Vasily Malyshev/Sputnik; Sputnik
(Valeria Paikova’s article appeared on Russia Beyond, 11/6.)
1. Lyubov Orlova (1902-1975)
Soviet cinema queen Lyubov Orlova is widely recognized as one of the most beautiful women in the film industry. The blonde bombshell was descended from an aristocratic Russian family on her mother’s side.
The star of ‘The Circus’, Lyubov Orlova.
Grigori Aleksandrov/Mosfilm, 1936
Lyubov was a good girl. She studied music at the Moscow Conservatory, showed considerable talent and soon became a member of the Musical Theater led by none other than Vladimir Nemirovich-Danchenko. Her parents, meanwhile, wanted their daughter to become a professional pianist. But it was only a matter of time before Orlova addressed her biggest passion, cinema.
Lyubov Orlova starring in ‘Springtime’.
Grigori Aleksandrov/Mosfilm, 1947
Lyubov ascended to stardom in 1936 as Marion Dixon, an American circus performer who gives birth to a mixed-race baby in ‘The Circus’, directed by Sergey Eisenstein’s best student and Orlova’s second husband, Grigory Aleksandrov. Orlova lent her talent to brilliant roles in Soviet film classics, such as ‘Jolly Fellows’, ‘Volga-Volga’, ‘Shining Path’, ‘Springtime’ and ‘Meeting on the Elbe’, all directed by Aleksandrov.
Lyubov Orlova in ‘Volga-Volga’.
Grigori Aleksandrov/Mosfilm, 1938
For good or bad, Joseph Stalin was deeply fond of the actress and particularly liked Orlova’s portrayal of Dunya Petrova in one of the first Soviet musical comedies, ‘Volga-Volga’. After her death, Orlova’s cinematic legacy did not just disappear beyond the horizon. In 1976, a Soviet astronomer discovered a new planet she called ‘3108 Lyubov’, in homage to Orlova.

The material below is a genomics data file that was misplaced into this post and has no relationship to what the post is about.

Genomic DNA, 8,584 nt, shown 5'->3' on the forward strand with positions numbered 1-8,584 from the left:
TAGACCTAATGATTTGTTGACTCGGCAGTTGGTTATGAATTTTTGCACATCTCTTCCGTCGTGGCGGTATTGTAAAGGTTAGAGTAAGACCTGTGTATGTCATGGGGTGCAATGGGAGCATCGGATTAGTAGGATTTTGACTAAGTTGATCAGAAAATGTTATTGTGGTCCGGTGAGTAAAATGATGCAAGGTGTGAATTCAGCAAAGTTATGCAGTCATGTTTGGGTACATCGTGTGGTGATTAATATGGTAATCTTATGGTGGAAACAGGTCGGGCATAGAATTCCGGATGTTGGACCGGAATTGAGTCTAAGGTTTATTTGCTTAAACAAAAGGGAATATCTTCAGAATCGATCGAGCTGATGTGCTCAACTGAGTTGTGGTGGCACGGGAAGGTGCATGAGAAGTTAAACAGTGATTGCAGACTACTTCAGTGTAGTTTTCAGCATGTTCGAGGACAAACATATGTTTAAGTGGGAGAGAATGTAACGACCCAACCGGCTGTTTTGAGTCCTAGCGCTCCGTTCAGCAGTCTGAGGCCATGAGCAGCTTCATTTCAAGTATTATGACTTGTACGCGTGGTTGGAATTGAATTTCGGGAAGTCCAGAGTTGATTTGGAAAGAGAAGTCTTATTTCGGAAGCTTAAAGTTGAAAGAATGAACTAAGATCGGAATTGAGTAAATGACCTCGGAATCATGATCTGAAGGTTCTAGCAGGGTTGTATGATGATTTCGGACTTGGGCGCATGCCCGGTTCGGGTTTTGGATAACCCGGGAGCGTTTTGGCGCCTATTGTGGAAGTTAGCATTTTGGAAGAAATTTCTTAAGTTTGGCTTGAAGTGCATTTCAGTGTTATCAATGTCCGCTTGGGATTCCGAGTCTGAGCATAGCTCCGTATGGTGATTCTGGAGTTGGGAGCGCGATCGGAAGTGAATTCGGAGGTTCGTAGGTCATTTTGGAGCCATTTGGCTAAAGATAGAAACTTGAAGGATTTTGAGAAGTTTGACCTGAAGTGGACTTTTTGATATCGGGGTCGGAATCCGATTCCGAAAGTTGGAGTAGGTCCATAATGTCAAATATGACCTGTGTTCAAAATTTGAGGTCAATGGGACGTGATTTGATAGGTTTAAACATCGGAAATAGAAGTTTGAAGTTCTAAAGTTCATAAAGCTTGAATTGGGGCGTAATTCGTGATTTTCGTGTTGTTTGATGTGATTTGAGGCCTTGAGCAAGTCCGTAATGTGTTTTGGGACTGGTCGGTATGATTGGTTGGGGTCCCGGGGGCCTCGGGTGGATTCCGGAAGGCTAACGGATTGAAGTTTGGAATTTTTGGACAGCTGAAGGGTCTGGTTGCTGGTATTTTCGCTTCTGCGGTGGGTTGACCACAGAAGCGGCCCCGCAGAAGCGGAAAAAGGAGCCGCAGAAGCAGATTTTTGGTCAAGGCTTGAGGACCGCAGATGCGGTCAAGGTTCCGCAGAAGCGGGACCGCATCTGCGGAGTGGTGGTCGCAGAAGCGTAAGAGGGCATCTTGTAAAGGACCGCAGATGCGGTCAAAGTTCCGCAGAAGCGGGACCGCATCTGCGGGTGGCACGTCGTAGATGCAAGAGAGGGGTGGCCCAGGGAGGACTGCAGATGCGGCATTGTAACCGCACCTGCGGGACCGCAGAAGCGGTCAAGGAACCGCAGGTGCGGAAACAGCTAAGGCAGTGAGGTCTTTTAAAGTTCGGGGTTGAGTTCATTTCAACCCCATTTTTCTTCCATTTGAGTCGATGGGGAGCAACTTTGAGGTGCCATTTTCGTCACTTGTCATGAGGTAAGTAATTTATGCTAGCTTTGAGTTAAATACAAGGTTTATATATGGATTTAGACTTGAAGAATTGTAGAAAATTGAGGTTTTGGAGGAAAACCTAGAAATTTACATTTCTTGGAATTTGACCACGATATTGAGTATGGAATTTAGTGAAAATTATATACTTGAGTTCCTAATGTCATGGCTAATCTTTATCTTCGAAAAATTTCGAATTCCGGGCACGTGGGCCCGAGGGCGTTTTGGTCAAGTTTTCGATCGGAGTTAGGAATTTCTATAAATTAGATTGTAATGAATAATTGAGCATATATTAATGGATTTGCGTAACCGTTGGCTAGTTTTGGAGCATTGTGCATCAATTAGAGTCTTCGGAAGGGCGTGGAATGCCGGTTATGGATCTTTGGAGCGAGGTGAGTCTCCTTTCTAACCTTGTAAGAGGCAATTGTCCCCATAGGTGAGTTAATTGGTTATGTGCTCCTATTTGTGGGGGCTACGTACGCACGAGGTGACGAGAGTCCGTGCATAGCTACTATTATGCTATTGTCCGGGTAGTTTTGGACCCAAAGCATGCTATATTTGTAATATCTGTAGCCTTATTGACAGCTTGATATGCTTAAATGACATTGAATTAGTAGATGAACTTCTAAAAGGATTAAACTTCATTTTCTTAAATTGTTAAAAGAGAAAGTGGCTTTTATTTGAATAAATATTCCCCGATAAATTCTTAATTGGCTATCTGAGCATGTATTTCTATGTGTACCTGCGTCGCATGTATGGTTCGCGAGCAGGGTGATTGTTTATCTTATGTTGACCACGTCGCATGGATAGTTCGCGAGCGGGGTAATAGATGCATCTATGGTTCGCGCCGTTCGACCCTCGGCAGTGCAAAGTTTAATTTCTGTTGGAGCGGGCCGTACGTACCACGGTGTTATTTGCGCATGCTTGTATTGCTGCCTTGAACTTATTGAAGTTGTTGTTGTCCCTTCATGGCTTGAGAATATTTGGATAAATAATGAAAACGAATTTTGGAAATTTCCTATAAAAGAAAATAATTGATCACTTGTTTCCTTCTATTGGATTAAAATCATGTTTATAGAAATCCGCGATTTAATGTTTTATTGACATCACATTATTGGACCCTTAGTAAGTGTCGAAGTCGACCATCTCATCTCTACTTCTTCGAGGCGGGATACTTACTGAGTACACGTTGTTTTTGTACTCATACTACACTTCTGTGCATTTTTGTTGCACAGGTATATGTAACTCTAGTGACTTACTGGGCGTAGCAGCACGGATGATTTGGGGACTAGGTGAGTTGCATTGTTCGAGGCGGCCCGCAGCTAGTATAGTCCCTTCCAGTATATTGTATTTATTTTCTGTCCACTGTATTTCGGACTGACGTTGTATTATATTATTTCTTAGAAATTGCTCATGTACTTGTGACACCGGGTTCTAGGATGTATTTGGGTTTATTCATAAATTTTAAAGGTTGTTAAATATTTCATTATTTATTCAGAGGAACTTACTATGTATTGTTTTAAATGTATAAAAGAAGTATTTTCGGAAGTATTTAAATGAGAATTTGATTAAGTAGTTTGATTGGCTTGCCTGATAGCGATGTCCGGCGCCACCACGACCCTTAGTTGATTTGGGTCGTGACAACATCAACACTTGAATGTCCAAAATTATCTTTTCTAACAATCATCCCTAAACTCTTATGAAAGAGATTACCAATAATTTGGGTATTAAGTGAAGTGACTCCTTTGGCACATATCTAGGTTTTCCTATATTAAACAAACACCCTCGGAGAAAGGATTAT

2. Faina Ranevskaya (1896-1984)
Faina never took herself too seriously, although she acted in plays by Chekhov and Tolstoy. She was born Faina Feldman into a prosperous Jewish family in the city of Taganrog. Faina’s memorable stage name, Ranevskaya, was inspired by her love of Chekhov’s play, ‘The Cherry Orchard’.
Faina Ranevskaya acted in plays by Chekhov and Tolstoy.
Her name became a byword for wit and wisdom. Ranevskay’s catchphrase from the 1939 comedy ‘The Foundling’ — “Honey, don’t make me nervous!” — became a common household phrase in the USSR. Ranevskaya was volcanically funny and her quotes were legendary.
“All my life, I’ve swam in the toilet butterfly style…”
“Optimism is the lack of information.”
“Lesbians, homosexuals, masochism, sadism are not perversions. In fact, there are only two perversions: hockey on grass, and ballet on ice.”
“Honey, don’t make me nervous!” Faina Ranevskaya in ‘The Foundling’.
The actress adored theater and poetry and was friends with Marina Tsvetaeva, Osip Mandelstam and Vladimir Mayakovsky. According to Anna Akhmatova, Ranevskaya was a kid that is “now 11, and will never turn 12”.